Following this, learn the art of non-attachment.  While we can’t always completely detach from the stories we encounter, we can learn the art of non-attachment. It’s not always you directing the toxic self-talk, but instead these stories and the perceptions and opinions of people that you’ve picked up along the ride of life and took on as your own. Recognise what you can detach from.

Create a Filtration System 

Can you identify how your toxic self-talk has been playing tricks on you by overruling you with limiting mentalities? Can you start to filtrate what you know is untrue and reject that inner critic? Get some perspective on the situations your critic uses as a playground. How bad is the situation? When in the process of overthinking, catch yourself - are you making a mountain out of a molehill? Ask yourself, how much will this matter tomorrow, next week or in five years?  

Label it.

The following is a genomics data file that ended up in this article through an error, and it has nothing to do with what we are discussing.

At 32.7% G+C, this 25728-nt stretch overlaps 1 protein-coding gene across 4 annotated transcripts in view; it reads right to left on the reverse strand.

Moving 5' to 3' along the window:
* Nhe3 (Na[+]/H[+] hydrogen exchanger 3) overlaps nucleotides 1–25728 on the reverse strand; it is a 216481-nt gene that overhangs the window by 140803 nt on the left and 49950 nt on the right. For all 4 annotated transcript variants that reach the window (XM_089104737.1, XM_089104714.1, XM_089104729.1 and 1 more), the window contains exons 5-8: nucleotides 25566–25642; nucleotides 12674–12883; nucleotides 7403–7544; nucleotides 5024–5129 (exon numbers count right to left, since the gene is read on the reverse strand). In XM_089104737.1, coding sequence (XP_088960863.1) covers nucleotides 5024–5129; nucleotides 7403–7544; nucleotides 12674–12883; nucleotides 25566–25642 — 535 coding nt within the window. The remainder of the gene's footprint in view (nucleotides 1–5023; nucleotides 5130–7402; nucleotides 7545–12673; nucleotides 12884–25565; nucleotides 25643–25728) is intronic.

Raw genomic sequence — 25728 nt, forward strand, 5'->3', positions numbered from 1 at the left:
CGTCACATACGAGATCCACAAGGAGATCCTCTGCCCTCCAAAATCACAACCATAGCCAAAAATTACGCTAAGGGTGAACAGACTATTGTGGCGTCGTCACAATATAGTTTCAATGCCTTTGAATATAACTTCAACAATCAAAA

Labelling emotions and fears can be really helpful in decreasing the intensity of the inner critic. For example, I’m feeling x because I’m afraid. I’m feeling y because I’m vulnerable.  Get to know your feelings by labelling them in a way that feels good to you. 

Can you turn your inner critic, into an inner cheerleader?

Affirm yourself with a strong, positive affirmations that make you feel empowered, strong and supported in your body, your mind and your abilities. You are able. You are enough.  I know that we can because I see it time and time again with clients.

If this resonates with you and you would like to explore this more, book in for a discovery call with me here to see how we can work together to stop you playing small, and start challenging your inner critic. No pressure, just exploration.  You are in the drivers seat.

  I really hope this helps…